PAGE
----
The world has underestimated China’s rise as a scientific power

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As countries get richer, they get better at doing science. It should come as no surprise, then, that China is rising as a scientific power. What is surprising, though, is just how quickly the country is doing it. According to new research, China’s share of global scientific output now far exceeds its share of global economic output.

The study, published by Qingnan Xie of Nanjing University and Richard Freeman of NBER, argues that the world has been underestimating China’s contribution to science. So far, the way country-level contributions are measured is based on how many scientific papers have authors with an address in a particular country. But the new study argues that using addresses does not account for cases in which, for instance, Chinese researchers author a paper while working at a US university.

Correcting for those sorts of mistakes, the authors find that Chinese researchers now publish more scientific papers than others. Roughly one in four scientific papers published has an author with a Chinese name or address. If Chinese-language papers are included, then the figure jumps up to 37%. By comparison, China contributes around 15% to global GDP.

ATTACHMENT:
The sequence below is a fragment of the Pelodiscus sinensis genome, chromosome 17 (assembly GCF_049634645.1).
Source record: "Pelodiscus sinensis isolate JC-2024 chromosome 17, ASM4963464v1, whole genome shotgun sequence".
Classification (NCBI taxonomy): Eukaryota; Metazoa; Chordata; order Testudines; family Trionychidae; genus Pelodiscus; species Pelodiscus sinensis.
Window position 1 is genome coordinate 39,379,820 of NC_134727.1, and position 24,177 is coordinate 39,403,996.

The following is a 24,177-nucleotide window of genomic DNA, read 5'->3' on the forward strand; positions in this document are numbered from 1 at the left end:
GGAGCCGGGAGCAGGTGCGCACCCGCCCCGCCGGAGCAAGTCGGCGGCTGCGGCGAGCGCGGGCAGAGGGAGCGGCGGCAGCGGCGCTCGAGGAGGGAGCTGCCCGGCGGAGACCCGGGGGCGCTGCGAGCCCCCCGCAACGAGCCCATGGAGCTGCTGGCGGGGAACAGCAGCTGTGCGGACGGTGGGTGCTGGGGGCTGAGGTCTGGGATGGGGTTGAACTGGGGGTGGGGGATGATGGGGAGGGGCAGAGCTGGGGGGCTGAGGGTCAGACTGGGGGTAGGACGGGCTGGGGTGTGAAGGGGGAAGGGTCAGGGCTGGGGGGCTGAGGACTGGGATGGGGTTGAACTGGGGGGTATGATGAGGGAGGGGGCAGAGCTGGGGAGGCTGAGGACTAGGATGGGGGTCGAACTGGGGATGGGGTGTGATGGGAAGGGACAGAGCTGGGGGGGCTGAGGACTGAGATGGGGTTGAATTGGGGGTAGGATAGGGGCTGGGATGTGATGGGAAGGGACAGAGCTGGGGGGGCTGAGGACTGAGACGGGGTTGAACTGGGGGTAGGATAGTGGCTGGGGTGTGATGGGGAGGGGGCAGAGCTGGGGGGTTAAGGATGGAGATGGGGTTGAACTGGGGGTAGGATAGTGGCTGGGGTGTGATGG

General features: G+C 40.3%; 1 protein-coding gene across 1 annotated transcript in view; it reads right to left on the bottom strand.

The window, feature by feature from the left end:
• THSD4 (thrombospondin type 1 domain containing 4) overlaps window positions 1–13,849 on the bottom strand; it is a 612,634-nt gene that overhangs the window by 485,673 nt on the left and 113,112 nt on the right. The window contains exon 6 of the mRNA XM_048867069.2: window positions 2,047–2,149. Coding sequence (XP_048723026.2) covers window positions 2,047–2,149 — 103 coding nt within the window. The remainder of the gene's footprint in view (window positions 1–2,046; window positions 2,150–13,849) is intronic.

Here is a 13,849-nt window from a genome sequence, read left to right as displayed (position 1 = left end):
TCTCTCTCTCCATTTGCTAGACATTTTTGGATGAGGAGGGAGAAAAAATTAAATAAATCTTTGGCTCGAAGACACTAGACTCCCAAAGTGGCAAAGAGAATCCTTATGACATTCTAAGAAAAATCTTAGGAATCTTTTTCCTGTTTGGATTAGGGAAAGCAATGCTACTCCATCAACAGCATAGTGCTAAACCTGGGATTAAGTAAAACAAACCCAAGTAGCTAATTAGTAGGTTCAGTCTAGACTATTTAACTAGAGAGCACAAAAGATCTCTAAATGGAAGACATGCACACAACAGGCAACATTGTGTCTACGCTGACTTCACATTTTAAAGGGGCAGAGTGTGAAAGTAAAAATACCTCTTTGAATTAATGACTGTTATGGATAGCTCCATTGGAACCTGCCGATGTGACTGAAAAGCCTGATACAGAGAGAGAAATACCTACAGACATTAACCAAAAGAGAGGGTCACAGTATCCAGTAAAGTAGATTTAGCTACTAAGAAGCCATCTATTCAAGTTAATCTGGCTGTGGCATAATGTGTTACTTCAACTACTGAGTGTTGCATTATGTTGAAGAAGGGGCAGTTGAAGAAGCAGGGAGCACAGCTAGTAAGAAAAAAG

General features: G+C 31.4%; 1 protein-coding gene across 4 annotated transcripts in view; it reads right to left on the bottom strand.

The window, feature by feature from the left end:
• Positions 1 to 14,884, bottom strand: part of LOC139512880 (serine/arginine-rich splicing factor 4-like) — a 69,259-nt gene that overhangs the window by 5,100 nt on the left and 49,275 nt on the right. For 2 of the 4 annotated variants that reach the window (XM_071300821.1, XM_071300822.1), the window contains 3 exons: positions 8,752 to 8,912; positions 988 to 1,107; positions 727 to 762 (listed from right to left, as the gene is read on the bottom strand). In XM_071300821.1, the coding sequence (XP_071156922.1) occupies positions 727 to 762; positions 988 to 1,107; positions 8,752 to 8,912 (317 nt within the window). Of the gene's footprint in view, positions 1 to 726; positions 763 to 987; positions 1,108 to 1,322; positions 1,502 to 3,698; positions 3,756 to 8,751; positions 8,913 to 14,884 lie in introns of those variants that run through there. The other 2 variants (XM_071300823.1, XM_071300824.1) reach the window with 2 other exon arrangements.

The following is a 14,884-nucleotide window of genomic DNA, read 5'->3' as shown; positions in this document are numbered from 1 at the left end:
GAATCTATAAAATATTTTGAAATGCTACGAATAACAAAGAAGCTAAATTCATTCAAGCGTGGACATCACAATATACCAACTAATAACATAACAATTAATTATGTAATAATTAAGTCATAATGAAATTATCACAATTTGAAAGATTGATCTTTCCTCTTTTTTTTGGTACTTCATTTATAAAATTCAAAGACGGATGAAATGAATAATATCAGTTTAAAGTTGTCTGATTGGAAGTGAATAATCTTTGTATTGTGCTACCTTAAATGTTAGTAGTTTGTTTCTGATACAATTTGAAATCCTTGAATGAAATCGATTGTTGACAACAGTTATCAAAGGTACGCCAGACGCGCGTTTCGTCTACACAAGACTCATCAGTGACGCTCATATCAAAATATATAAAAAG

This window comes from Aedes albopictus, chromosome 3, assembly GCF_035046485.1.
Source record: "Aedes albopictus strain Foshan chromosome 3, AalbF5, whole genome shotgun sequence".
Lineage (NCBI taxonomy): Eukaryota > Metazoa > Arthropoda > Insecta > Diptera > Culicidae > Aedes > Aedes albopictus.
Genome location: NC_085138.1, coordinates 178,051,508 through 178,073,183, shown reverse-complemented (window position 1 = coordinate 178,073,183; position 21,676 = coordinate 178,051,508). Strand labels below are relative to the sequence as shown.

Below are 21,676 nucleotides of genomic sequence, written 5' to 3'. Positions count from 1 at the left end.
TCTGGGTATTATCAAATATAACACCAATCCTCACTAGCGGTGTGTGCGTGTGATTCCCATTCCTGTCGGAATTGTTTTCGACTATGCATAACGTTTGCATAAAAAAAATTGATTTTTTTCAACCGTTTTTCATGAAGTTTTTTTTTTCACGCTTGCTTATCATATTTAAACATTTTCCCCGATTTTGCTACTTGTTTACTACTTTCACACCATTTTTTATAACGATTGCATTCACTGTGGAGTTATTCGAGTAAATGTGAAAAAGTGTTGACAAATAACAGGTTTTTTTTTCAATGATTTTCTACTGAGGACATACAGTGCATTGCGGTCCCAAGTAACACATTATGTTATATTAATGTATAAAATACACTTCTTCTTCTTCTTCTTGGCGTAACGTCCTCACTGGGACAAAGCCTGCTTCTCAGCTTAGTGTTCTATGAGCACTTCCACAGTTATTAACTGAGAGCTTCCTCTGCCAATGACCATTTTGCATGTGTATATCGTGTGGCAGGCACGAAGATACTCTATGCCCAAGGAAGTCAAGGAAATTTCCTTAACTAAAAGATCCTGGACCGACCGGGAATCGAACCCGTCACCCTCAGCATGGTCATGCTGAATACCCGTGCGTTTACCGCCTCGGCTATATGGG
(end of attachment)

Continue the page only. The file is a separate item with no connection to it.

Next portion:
Critics point out that the volume of papers alone isn’t enough. Many of these papers are published in lower-quality journals and thus don’t make an equal contribution to scientific progress as studies published in top outlets. But Xie and Freeman show that the quality of Chinese science has also been on the rise.

One way to measure quality is to look at how many other scientific papers cite a paper of Chinese origin. In 2000, papers with all-Chinese addresses received around 30% of the world average of citations, “implying that those papers had little impact on research worldwide,” the authors write. By 2013, citations to papers with all-China addresses increased to 70% of the global average. Another way to measure improving quality is to look at China’s share of global citations, which rose from 7.4% in 2000 to 19.5% in 2013.

The quality of China’s research can also be measured by its contribution to the world’s top-tier journals: Science and Nature. In both cases, the growth between 2000 and 2016 is astonishing.

“That China, one of the lowest income countries in the world at the turn of the 21st century, became a super-power in scientific knowledge in less than two decades is a remarkable development in the history of science.” the authors conclude. “To paraphrase… advice to Americans as the US expanded to California ‘Go West, young man, and grow up with the country,’ barring some huge massive change, science is going East and will grow up with China.”

To be sure, the study is only a working paper. It has yet to go through a process of peer review. For instance, to account for Chinese author contributions, Xie and Freeman assumed that anyone with a traditional Chinese first name and last name is from China (because many Chinese abroad take on a Western first name). If that assumption doesn’t stand scrutiny, it could reduce China’s contributions to global science.

This article was updated to explain the assumption the study authors made to include the contribution of Chinese authors based abroad.